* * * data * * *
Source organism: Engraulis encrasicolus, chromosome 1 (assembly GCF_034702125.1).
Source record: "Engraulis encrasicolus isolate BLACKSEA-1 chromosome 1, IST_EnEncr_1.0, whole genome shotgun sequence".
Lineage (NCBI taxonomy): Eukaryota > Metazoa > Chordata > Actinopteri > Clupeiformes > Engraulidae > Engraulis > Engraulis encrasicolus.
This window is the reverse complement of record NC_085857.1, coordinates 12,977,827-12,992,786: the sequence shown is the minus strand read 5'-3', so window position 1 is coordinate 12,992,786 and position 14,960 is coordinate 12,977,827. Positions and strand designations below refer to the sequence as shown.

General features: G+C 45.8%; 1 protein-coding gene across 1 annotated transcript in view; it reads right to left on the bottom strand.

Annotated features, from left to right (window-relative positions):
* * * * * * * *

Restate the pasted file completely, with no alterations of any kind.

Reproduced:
Source organism: Engraulis encrasicolus, chromosome 1 (assembly GCF_034702125.1).
Source record: "Engraulis encrasicolus isolate BLACKSEA-1 chromosome 1, IST_EnEncr_1.0, whole genome shotgun sequence".
Lineage (NCBI taxonomy): Eukaryota > Metazoa > Chordata > Actinopteri > Clupeiformes > Engraulidae > Engraulis > Engraulis encrasicolus.
This window is the reverse complement of record NC_085857.1, coordinates 12,977,827-12,992,786: the sequence shown is the minus strand read 5'-3', so window position 1 is coordinate 12,992,786 and position 14,960 is coordinate 12,977,827. Positions and strand designations below refer to the sequence as shown.

General features: G+C 45.8%; 1 protein-coding gene across 1 annotated transcript in view; it reads right to left on the bottom strand.

Annotated features, from left to right (window-relative positions):